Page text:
I'm a little startled, given your skeptical starting point, to have you drop into logical constructions (maybe you'd be amused by some relatively recent work in this area that provides a further motivation for profound skepticism). As for epistemological dead ends, I'm inclined in such cases to worry more about epistemology than about the story. Leaving that aside, I do think that thinking requires some level of complex material organization greater than that in things that don't think. And that the simpler organization came first in evolutionary time. And that you can't have thinking in present time except by having the more complex organization added to a simpler one. My aim isn't to prove that thinking exists but rather to be clearer about its relation to/dependences on other things. To put it differently, I don't agree that q => p. I can, and do sometimes, certainly exist without thinking.

6) "The desire to inspire change in the way people thought was at the root of the Cartesian method." I understand. But, good ideas over time to get "codified". Moreover, what is/can be/needs to be "changed" is not only thinking but also treeness. When people get preoccupied with thinking, they tend to forget this. I'm trying to remind them

7) "Thus, the proper interpretation of my maxim should be that I can only know I exist insofar as, and while I am thinking. Like you, I decided to abandon absolute skepticism on pragmatic grounds. I needed a foundation to guide all actions, especially scientific investigations. That was my idea of usefulness. What is yours? And useful to whom?" Just as I find the story that trees don't blink out when I stop thinking, so too do I find useful the story that I don't blink out when I stop thinking. Indeed, there are lots of things I seem to do BETTER when not thinking (yes, and others I do less well, which provides additional reasons to make the thinking/unconscious distinction above). And I'm not in fact inclined "to abandon absolute skepticism on pragmatic grounds". What I am inclined to do is to intersperse thinking and acting (not thinking), with profound skepticism always present when I'm capable of it (ie while thinking). Because ... it works better for me, makes it easier for me to continue exploring.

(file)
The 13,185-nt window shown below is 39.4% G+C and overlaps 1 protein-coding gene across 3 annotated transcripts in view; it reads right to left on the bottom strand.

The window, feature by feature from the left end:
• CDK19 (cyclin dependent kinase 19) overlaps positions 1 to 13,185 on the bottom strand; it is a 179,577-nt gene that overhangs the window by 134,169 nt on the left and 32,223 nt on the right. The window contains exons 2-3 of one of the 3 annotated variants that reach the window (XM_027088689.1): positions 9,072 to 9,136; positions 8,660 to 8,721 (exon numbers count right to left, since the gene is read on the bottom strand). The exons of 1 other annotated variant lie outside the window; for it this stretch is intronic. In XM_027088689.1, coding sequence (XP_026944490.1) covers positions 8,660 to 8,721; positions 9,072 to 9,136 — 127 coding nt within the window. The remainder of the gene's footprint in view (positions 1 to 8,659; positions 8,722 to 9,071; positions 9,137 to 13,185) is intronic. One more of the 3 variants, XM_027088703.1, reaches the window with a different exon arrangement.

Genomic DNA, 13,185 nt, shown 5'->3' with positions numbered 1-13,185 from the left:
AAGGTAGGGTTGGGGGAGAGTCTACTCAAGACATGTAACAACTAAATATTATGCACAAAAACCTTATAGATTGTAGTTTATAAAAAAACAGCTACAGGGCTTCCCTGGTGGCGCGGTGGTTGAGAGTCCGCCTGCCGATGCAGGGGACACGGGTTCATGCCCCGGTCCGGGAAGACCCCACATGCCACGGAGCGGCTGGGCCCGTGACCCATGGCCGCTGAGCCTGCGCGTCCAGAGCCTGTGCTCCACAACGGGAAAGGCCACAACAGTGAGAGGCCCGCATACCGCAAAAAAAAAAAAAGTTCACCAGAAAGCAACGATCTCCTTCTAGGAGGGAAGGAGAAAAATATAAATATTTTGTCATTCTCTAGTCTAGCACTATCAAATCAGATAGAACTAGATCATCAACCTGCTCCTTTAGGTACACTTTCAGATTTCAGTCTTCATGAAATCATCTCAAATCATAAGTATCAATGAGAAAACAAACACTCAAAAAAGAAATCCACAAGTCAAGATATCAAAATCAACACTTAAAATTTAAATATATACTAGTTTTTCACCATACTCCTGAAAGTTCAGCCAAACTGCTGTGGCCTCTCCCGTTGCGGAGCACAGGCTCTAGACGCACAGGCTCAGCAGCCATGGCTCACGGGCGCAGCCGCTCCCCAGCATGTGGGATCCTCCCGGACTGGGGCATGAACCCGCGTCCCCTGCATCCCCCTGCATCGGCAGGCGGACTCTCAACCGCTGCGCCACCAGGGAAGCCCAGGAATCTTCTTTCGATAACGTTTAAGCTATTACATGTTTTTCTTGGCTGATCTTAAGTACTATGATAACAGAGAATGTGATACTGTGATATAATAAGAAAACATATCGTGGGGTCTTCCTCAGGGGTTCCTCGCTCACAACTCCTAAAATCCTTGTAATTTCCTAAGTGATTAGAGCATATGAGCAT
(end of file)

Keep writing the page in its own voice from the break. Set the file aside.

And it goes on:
Delighted to have had the chance to touch base on these matters. With, of course, a sense that we could go on and on and, even then, not touch all the relevant literatures, much less ideas. No, I haven't looked at the feminist critique of your work but such matters were in fact touched on in an earlier dialogue in which I was involved.

With great respect and admiration, and all due warmth and skepticism,
Paul